An African City

Source: Emmanuel Bobbie/An African City Limited

The internet is a glorious thing… when in the right hands.

For filmmakers in particular, it has become a landscape to explore different story lines and walk’s of life that the mainstream world would otherwise not know. Creator and executive producer of ‘An African City‘, Nicole Amarteifio, is well aware of this and using it to her advantage for the second season of her hit Web series.

“It’s not about the love interests; it’s about the five women,” Amarteifio exclusively told HelloBeautiful in an interview.

“People complained about the sexual nature of the show in Season One, the rebellious creative that I am I said, ‘Oh, really?’ So, I had to step it up in Season Two.”

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For those of you who aren’t in the know about the binge-worthy show: ‘An African City’ is set in Accra, Ghana, a metropolis in West Africa, home to 1.6 million and a tech hub in the burgeoning continent of Africa. In season one (available here) we were introduced to NanaYaa, played by MaameYaa Boafo who returns to her home country, after spending her adult years in New York City and completing her graduate journalism studies at Columbia University.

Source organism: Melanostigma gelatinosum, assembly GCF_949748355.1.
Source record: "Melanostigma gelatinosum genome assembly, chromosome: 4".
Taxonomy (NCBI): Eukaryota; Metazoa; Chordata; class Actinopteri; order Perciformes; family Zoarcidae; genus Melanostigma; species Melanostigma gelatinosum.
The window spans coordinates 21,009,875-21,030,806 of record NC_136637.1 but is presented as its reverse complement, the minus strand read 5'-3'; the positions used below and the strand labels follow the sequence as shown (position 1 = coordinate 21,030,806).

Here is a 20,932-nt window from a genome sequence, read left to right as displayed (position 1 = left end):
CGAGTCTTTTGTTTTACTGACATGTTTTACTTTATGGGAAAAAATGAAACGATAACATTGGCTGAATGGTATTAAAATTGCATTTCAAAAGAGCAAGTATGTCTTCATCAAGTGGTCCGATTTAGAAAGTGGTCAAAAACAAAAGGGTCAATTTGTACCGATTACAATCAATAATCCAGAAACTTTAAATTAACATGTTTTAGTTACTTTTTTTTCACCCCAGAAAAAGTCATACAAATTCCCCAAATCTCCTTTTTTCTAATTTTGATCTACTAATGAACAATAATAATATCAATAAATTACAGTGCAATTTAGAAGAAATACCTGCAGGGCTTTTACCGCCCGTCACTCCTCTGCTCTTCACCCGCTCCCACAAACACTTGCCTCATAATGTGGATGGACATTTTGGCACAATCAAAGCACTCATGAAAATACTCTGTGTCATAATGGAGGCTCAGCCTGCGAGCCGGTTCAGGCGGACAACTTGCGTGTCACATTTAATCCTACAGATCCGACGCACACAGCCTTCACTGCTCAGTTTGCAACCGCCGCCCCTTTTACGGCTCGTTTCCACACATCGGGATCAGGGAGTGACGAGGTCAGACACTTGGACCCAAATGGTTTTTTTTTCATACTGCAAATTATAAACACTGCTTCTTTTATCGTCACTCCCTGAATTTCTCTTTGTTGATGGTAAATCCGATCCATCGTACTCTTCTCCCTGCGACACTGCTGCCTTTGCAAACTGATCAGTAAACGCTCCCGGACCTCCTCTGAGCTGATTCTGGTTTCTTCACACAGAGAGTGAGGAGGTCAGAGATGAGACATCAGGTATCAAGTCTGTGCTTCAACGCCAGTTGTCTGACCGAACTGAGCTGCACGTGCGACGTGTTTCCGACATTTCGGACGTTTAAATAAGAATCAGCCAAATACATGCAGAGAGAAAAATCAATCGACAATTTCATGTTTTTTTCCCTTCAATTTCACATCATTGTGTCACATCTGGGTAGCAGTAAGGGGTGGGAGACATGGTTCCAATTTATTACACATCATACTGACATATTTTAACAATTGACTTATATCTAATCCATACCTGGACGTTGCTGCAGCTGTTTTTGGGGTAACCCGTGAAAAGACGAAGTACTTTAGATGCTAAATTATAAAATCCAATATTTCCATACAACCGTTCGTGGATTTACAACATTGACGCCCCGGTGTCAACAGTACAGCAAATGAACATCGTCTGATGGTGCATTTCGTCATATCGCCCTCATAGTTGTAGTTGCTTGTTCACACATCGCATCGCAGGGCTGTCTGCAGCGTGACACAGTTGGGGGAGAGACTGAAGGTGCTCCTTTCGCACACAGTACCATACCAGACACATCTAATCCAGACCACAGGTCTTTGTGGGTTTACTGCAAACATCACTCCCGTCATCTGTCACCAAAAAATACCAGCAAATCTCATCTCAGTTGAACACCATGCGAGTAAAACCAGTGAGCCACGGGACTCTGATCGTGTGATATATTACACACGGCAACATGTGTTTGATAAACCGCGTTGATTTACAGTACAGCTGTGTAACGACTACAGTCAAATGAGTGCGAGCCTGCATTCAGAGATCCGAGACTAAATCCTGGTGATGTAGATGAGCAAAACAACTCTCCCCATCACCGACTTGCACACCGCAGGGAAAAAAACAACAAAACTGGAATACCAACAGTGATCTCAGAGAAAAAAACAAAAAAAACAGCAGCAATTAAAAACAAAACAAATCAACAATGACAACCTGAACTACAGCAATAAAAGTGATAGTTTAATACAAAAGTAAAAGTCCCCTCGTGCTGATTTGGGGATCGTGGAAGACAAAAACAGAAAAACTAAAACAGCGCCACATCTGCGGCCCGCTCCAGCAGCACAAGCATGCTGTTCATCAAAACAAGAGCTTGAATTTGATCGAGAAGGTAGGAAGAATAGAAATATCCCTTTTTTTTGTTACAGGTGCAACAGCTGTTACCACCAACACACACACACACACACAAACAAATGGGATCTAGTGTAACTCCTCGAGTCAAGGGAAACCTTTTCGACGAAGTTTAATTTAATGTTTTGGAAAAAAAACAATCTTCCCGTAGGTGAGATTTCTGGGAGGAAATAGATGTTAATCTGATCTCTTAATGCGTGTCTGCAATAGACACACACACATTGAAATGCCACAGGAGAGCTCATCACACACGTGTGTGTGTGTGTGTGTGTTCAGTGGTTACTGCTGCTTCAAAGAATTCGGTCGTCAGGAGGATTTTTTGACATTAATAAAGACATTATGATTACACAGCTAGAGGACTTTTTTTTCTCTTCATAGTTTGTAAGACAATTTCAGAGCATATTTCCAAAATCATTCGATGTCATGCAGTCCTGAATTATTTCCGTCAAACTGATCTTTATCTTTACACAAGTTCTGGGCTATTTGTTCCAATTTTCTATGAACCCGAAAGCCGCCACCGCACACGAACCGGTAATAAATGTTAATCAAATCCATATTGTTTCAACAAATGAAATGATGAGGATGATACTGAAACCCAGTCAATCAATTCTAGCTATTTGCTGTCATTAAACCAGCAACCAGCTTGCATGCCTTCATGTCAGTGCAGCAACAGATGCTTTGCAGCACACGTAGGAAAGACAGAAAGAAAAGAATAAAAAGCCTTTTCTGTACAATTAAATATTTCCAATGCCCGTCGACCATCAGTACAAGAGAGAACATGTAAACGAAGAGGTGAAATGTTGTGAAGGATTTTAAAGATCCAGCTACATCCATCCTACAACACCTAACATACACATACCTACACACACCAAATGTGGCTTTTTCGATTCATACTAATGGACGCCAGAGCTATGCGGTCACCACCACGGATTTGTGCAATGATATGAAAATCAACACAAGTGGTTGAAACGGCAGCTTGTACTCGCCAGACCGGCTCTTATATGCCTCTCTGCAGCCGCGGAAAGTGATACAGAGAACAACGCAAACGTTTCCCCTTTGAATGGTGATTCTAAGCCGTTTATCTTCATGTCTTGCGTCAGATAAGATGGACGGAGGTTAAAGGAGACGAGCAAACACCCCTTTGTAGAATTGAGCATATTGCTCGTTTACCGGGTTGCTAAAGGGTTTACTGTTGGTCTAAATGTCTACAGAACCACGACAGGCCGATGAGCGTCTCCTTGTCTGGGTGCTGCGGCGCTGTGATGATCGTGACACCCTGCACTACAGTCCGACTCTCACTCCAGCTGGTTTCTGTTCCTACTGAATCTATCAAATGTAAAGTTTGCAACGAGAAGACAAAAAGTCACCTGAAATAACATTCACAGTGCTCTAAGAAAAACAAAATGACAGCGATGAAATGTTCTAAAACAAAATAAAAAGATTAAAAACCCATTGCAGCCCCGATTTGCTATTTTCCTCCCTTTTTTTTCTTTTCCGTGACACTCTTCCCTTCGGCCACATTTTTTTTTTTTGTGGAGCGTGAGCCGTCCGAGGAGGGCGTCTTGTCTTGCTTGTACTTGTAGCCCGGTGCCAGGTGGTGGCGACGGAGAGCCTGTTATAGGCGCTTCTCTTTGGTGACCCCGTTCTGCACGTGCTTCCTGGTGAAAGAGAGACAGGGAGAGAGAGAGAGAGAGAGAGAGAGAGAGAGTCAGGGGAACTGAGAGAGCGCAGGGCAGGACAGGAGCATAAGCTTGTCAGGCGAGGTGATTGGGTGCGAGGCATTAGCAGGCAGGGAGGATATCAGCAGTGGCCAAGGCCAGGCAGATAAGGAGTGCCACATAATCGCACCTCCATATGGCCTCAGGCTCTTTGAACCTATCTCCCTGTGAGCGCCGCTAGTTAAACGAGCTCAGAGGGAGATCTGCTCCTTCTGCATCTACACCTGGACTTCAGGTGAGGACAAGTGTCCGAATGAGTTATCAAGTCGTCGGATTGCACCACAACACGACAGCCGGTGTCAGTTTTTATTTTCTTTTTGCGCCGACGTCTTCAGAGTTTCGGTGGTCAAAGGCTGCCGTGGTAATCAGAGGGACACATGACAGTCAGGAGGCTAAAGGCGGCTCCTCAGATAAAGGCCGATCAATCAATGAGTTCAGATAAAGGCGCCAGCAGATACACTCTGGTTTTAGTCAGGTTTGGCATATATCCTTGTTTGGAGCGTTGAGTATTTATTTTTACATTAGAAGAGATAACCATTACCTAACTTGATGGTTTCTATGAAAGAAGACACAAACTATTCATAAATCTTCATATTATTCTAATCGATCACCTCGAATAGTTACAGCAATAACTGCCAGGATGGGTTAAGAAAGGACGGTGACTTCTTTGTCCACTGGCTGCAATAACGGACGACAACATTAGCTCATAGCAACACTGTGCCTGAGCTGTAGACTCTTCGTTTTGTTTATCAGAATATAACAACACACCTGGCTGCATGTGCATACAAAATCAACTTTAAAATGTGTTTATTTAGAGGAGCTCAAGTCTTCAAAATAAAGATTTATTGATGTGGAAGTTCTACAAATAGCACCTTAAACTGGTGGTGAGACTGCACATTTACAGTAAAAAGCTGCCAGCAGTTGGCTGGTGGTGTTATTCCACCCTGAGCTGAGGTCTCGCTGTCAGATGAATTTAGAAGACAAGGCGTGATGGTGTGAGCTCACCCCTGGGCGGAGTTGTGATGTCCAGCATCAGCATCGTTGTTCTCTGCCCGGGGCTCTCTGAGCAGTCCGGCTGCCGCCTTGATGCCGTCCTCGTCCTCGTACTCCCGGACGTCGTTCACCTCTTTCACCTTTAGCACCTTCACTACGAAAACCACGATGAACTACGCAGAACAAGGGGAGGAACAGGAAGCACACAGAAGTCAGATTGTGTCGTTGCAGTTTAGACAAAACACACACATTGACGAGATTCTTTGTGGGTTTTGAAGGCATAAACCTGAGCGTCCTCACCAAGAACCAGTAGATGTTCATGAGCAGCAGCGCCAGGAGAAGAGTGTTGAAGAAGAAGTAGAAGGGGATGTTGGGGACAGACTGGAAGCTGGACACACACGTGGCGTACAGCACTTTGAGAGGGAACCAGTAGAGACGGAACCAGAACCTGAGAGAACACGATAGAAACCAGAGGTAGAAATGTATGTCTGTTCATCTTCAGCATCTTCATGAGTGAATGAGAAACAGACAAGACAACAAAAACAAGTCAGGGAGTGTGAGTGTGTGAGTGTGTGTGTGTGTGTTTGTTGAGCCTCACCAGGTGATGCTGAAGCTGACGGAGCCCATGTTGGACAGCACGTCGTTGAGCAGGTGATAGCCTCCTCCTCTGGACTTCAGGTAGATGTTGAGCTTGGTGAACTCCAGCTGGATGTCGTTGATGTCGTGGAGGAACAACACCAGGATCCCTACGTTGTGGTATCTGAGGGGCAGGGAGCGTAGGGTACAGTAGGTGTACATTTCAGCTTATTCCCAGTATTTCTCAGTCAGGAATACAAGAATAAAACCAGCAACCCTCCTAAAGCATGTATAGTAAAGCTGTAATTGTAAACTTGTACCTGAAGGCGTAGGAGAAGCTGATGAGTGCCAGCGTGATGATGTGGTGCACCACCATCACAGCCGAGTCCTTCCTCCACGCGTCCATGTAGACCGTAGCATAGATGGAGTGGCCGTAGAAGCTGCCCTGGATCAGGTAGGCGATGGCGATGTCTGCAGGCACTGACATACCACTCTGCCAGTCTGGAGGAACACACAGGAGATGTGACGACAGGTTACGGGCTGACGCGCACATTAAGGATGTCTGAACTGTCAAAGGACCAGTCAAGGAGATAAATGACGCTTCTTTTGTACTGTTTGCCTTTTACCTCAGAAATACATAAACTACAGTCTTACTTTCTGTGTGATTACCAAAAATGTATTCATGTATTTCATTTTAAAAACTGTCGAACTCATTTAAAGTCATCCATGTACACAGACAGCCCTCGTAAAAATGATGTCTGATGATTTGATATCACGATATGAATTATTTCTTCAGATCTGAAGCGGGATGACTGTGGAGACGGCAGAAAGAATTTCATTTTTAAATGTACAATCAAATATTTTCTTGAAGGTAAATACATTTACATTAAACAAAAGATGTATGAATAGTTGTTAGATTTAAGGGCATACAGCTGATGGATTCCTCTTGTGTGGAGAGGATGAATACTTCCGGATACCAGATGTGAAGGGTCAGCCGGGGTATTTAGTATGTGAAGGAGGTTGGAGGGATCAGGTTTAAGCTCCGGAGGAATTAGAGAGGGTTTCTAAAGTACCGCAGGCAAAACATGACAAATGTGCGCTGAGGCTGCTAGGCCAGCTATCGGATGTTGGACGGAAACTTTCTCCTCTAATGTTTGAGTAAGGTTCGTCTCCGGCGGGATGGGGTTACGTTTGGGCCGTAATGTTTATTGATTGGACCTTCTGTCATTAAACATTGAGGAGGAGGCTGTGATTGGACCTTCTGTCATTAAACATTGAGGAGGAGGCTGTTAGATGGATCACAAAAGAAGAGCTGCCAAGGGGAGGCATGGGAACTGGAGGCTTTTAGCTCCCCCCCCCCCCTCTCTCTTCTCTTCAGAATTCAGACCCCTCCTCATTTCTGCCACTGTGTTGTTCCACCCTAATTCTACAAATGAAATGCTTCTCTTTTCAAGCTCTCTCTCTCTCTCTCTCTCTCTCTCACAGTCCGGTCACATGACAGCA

She, along with her four friends Sade, Makena, Zainab and Ngozi traverse the world of first-Generationers and modern women dealing with everything from airport customs and restaurant policies to sexual promiscuity, natural hair, and condom etiquette.

Naturally, the show gets constant comparison to HBO’s iconic series ‘Sex and the City‘– being a group of women with distinct personalities, tastes, and background who deal with the same relatable issues as any other late 20s, early 30-somethings. But what makes the show that much more intriguing is how it realistically portrays a country –dare we say continent as a whole– that is often marginalized and misrepresented.

The show is controversial. It’s sexy. It defies stereotypes. And more importantly, it’s addictive.

Addictive enough to hold its own in the sea of other independently scripted shows and companies like Black & Sexy TV, Issa Rae Productions and ‘Broad City‘ before signing with Comedy Central.

“The thing is, reading those complaints [from Season One], I felt the point of the show itself was being lost,” Amarteifio added about the backlash to the show’s extra steamy sex scenes. “This is the story about five women. THIS is how they choose to live their lives. If you are sex shaming the characters, if you are sex shaming the show itself –then who are you sex shaming in real life?”

The five main actresses and production team do an excellent job of making the characters intriguing enough to keep us on our heels week after week. And the fashion… lust-worthy to say the least, tapping designers like Christie Brown.

Essentially the series has all the elements for peak #blackgirlmagic. The only question is, will you be watching with us?

Check out the second season of “An African City” by going here.

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